Lincoln County Correspondence – December 2016

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Drone Demo at Alamo Airport

Several of the experimental drones that were demonstrated at the Alamo Airport by Unmanned Aerial Systems, Inc.
                   Several of the experimental drones that were demonstrated at the Alamo Airport by Unmanned Aerial Systems, Inc.
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The hottest things in aeronautics at present aren’t stealth bombers, advanced jet fighters or bigger jumbo airliners. The hottest things are drones, more properly known as UAS, or unmanned aerial systems.

A demonstration of some of these drones was given at the Alamo Airport Nov. 11 by Don Bintz with the Sandstorm Unmanned Aerial System Inc. Bintz, a retired Air Force pilot from Wisconsin, has established an outpost of the company in Henderson, Nevada. But he plans to use Alamo as a center for research, development and training on the cutting edge of technology.

 It is equally important to know that pilots of the unmanned systems do have to be licensed by the Federal Aviation Administration, a part 61 certificate,  and there are specific rules and guidelines for commercial drones use and amateur use. Drones must also have “aircraft markings” (an ID number that can be traced back to the owner).

Commercial drones cannot be operated at night unless equipped with lights that are visible for three miles. Drones are to fly no higher than 400 feet in commercial use unless having to go over a structure that tall. You have to avoid flying in populated areas and cannot exceed 100 mph.

Experimental drone being prepared for a demonstration flight in Alamo
                                                        Experimental drone being prepared for a demonstration flight in Alamo
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Rules for amateur uses of drones prohibit flying where there is a “a reasonable expectation of privacy, ” like someone’s backyard, other than your own. Also amateur drones are prohibited from flying over power stations, and prisons, or within five miles of an airport without permission.

Amateur drones are also strong advised not to interfere with wildfire suppression aircraft.

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Bintz’s company has been one of the leaders in the UAS industry since it was first established in 2003.

A large crowd was on hand Saturday morning to watch the flight crews demonstrate six or seven planes and one or two of the spider-like helicopter drones.

At times, some of the kids in attendance were even given a try at the stick of the aircraft.

The main demonstration involved “Sandstorm,” a 15-foot wingspan drone, available with either gasoline or battery power. Remotely piloted, it can be flown from ground control stations that are be close by, but could also be hundreds, even thousands, of miles away from the actual flight location.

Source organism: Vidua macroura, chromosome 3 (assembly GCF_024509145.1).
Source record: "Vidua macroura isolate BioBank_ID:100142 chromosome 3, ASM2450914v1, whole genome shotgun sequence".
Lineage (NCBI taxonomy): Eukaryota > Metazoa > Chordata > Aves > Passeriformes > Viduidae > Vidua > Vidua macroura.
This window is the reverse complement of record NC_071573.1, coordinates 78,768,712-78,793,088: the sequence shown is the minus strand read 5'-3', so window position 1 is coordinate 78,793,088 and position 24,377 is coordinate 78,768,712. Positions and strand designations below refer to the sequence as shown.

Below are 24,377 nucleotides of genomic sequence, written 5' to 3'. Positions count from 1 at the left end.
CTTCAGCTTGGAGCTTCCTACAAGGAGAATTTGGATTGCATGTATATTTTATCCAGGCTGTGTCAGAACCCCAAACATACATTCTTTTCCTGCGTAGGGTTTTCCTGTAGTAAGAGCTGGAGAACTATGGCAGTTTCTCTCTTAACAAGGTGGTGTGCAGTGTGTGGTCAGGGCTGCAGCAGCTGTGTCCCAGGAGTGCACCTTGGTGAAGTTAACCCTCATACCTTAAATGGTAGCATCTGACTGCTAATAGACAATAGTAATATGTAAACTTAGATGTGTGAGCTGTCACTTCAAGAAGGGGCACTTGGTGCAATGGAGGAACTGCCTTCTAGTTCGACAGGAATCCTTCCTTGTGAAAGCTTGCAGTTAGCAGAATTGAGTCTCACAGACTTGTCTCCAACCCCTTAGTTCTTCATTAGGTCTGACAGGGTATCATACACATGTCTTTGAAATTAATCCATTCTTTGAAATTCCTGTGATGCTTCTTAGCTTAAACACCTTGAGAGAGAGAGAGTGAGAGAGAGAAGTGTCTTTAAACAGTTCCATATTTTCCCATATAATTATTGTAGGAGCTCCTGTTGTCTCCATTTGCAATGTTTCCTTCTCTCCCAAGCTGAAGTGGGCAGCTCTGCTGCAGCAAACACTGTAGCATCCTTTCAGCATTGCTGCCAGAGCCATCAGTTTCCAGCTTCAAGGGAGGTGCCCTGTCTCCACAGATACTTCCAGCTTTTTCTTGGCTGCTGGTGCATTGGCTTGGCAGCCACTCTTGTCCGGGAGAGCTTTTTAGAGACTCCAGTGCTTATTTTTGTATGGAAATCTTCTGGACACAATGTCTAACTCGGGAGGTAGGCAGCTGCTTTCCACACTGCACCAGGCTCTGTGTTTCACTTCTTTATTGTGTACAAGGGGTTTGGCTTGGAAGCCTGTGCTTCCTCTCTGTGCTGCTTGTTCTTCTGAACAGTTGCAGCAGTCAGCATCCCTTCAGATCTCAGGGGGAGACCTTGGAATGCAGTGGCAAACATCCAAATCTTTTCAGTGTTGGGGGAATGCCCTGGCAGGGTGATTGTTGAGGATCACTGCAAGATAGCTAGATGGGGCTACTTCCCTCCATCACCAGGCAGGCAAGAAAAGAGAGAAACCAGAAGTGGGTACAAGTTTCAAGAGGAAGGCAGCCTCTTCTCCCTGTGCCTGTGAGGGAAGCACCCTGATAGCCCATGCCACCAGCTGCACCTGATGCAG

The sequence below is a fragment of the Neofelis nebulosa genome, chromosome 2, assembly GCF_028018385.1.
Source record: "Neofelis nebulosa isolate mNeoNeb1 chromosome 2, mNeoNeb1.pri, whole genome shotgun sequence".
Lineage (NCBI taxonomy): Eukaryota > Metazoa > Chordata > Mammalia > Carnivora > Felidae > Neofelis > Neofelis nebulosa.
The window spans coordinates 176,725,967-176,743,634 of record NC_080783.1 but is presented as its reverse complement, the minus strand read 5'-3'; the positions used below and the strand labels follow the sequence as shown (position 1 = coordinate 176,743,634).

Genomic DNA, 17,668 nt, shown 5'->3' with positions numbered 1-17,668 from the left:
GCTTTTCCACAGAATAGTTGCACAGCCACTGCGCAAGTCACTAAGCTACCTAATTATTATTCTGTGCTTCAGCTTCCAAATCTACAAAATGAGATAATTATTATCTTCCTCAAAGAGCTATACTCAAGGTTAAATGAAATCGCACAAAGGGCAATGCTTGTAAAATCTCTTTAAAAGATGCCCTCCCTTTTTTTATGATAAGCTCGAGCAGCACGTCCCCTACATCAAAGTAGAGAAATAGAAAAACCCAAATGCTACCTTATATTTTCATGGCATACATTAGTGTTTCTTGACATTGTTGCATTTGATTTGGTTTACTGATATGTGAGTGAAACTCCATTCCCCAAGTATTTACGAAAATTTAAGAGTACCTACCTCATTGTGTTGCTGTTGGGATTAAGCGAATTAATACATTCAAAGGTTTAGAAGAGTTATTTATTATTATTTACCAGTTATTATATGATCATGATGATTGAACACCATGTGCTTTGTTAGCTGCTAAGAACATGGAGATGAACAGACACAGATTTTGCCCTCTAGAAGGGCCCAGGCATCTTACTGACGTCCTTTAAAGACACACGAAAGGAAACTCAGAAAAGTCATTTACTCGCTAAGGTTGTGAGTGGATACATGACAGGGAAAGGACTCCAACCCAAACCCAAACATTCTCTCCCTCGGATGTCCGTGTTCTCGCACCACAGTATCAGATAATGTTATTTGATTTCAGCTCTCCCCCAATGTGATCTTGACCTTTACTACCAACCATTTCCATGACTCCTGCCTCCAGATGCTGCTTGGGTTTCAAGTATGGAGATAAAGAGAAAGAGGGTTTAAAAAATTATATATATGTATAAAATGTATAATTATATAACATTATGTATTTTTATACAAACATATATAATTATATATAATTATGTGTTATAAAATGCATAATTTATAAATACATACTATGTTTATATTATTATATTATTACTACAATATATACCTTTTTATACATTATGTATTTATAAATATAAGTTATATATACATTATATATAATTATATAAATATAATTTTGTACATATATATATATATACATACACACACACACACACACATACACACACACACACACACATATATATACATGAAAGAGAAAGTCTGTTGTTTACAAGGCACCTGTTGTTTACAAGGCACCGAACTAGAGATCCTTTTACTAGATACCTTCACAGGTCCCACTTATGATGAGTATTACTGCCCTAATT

Engineer Cameron Berg said Alamo is going to be the base of operations for Sandstorm in Nevada.  Another base for the company is in Antigo, Wisconsin. “It’s possible,” he said, “we might someday even have a staff person living in Alamo.”

An experimental drone being demonstrated by Unmanned Aerial Systems, Inc. at the airport in Alamo. The company is planning to use Alamo as its Nevada base for research, development and training.
An experimental drone being demonstrated by Unmanned Aerial Systems, Inc. at the airport in Alamo. The company is planning to use Alamo as its Nevada base for research, development and training.
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Bintz said the door is wide open for drones to do a number of things, good for commercial and civilian uses, survey work, videography, construction, law enforcement, search and rescue, even agriculture uses. “We haven’t come up with all of them yet.”

Nevada is the only state designated presently by the FFA as an unmanned aerial system test site, although other places are making application

There is a three-fold plan for Alamo, Bintz said. “Overhead aerial photography, construction and agriculture. It’s going to take a coordinated effort. Once the success of the systems are proved, the bottom line will be: it’s hard to argue with success.”

He added that Alamo is a good place for research and development because it is “out away from the crowd, yet still convenient and easy to work. The air space is good, and you can get everything done that you need to do.”

— Dave Maxwell

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